Re:Gender works to end gender inequity by exposing root causes and advancing research-informed action. Working with multiple sectors and disciplines, we are shaping a world that demands fairness across difference.
I joined a distinguished panel of researchers, advocates, and experts at the Yale Club on Thursday, January 19th when I presented our latest studies on increasing the access of low-income women to child care.
The panel was led by Jessica Sager, Co-Founder and Executive Director of All Our Kin, an innovative Connecticut-based program that has had significant success in training child care providers and increasing the economic security of low-income women.
To many of us, investing in child care is a no-brainer, but rigorous data from the Connecticut Center for Economic Analysis showed that for every dollar invested in child care, the state of Connecticut earned $15-20 in economic benefits. In other words, child care not only pays for itself, but has a significant multiplier effect on the economy and on our society.
LA Times: The National Women's Law Center has filled complaints against 12 school districts for violating Title IX, the federal law that states that "No person in the United States shall, on the basis of sex, be excluded from participation in, be denied the benefits of, or be subjected to discrimination under any education program or activity receiving Federal financial assistance..." The complaint specifically cited failure to offer equal opportunities to female athletes.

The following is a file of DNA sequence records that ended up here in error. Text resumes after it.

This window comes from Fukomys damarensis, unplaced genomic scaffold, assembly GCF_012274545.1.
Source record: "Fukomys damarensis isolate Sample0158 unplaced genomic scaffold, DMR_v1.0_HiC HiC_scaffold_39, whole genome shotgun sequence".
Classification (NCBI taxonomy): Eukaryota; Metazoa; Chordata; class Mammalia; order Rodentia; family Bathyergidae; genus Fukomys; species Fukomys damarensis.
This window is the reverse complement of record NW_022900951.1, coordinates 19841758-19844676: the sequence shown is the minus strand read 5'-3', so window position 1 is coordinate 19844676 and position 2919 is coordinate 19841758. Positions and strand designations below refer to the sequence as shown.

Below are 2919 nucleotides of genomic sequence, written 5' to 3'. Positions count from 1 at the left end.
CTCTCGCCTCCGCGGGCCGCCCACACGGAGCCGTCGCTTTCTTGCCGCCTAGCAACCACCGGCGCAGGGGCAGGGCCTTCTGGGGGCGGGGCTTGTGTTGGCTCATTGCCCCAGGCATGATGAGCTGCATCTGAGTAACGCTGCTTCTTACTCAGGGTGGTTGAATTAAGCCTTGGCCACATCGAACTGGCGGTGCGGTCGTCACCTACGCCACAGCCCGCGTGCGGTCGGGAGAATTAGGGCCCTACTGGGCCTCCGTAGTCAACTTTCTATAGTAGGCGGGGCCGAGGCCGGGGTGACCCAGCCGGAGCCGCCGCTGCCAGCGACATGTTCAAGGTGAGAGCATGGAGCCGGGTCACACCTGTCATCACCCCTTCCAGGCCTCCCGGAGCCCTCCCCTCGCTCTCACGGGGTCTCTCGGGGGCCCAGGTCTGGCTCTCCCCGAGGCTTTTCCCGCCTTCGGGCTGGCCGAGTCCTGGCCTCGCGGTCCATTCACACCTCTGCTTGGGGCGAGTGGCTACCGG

"The National Women's Law Center filed complaints against 12 school districts Wednesday alleging they failed to offer equal opportunities for female athletes. The center said data from 2006 indicated the districts violated Title IX, the federal law prohibiting gender discrimination in federally funded education programs. The schools can satisfy Title IX in one of three ways: if the percentage of athletes who are girls is about the same as the student body; if the school has continually expanded athletic opportunities for girls; or if the school meets its female students' interest in participating in sports.
In the 12 districts, the percentage of girls playing sports was lower than that of the student body. The gaps ranged from 8 percentage points in New York to 33 in Chicago. The center found the gap increased in most of the districts from 2004 to '06, indicating that opportunities had not been expanding. It also said the districts didn't field teams in all girls sports sanctioned by their state, suggesting that interest was not being met.
The complaints will be investigated by the U.S. Department of Education's Office for Civil Rights. The center selected one school in each of the 12 OCR regions based on the 2006 data."
Posted by Marcia D. Greenberger and Nancy Duff Campbell, Co-Presidents, National Women's Law Center Throughout the nation's history, the actions of Congress, the President, and the courts have had a tremendous impact on the progress of women and their families.